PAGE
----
Monday, December 3, 2018

Combining Festivals

Hanukkah has arrived, roughly its usual time on the American calendar, always its usual time on the Hebrew Calendar.  Opened our first of eight gifts, mine being an eyeglass holder to keep behind my bed to keep my glasses from falling behind the bed.  My wife, a cat aficionado, got a cat doll that can be warmed in the microwave and hugged.  We lit candles, greeted each other mostly electronically, took the Delaware Democrats to task in cyberspace for posting a shabbos menorah with seven branches instead of the traditional Hanukkiah with nine.  They updated their image. 

Hanukkah, while festive in its own right with its own special traditions and foods, does not always occur in isolation.  The movability of the Hebrew and American dates and Hebrew leap years comprising a full month every seven of nineteen years, sometimes the Hanukkah season changes.  It can rarely coincide with Thanksgiving, more frequently coincide one of the eight days with Christmas and nearly always merged into the Christmas season.  This year I got a special overlap, with my wife's birthday falling on the First Day, as mine sometimes does during Pesach.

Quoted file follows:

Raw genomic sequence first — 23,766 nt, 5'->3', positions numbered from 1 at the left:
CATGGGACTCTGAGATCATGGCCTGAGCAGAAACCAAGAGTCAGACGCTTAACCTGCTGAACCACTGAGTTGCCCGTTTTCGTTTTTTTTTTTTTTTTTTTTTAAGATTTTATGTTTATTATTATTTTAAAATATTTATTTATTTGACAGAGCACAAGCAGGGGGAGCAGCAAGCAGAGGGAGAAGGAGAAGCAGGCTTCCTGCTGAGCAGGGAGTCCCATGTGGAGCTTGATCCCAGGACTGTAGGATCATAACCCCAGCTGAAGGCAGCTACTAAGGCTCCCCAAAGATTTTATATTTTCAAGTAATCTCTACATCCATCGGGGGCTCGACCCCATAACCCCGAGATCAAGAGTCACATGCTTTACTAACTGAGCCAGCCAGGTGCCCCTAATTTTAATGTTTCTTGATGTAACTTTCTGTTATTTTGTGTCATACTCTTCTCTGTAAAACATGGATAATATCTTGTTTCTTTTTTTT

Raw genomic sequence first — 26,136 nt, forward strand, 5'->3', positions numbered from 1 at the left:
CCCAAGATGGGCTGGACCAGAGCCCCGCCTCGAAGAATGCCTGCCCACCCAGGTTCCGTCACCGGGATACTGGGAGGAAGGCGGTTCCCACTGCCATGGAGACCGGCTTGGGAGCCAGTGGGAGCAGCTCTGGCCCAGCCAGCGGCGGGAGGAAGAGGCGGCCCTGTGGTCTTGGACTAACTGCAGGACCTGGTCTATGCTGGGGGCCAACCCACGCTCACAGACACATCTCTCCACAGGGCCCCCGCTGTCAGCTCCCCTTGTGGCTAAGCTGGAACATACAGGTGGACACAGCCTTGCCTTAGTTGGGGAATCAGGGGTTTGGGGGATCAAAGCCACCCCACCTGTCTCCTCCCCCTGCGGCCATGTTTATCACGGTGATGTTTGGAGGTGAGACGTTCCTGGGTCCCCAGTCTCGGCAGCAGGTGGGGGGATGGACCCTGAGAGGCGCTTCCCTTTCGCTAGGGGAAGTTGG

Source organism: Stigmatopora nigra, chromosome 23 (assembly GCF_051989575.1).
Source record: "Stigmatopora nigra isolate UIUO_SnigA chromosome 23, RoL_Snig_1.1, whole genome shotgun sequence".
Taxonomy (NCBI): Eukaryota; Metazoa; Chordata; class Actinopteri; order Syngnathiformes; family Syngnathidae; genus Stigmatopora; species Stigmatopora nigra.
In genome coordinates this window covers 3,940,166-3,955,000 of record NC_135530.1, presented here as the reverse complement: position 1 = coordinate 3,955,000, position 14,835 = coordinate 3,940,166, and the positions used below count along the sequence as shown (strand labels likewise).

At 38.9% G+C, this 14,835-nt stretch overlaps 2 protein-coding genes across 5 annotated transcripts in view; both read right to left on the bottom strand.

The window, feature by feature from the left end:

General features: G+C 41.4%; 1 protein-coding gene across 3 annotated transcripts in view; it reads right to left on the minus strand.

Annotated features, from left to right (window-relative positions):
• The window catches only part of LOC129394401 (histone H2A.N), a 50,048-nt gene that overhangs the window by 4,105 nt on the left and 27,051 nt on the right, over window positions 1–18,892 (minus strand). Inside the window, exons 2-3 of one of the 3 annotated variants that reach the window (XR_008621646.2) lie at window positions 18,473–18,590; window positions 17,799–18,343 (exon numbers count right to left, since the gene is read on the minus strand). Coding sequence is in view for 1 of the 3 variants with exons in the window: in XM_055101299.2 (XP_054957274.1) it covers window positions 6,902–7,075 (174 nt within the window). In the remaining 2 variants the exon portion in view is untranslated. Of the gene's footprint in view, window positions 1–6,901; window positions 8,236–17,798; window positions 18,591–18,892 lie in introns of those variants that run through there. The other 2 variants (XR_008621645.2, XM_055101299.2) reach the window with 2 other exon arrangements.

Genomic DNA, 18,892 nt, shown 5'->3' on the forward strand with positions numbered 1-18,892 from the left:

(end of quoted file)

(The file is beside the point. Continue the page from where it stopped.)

Thanksgiving and birthdays derive from our public calendar, one a fixed date the other with a small amount of variability so this birthday and Thanksgiving are always not far from each other.  I have become the Grand Chef for both and seem to derive my own measure of pleasure from the menu planning to the execution to the cleanup.  Postponed the potato latkes until later in the Hanukkah festival, substituting as the starch shlishkas, a gnocchi-like pasta shaped as a nugget, one of the treats offered to me by my Hungarian maternal grandmother and now propagated, though via a yiddish cookbook recipe.  And we had roast duck, a very rare treat of limited availability.  Royal nuisance to make, again dependent on a classic preparation method from an encyclopedic cookbook, but worthy of a special occasion.  And an almond torte known as torta del re, this one from an Italian Kosher cookbook, another special occasion item, though with readily available ingredients and with modern cooking appliances not very difficult to make. 

So two occasions overlap, a birthday and Hanukkah, neither in competition with the other, unlike the secular festivals which sometimes do undermine each other.  All are special, even Christmas which was celebrated by my taking medical call each year as part of a specialty group and now going out for Chinese like the rest of the Jewish community that day.  We can now proceed with the rest of our Hanukkah for its own sake.

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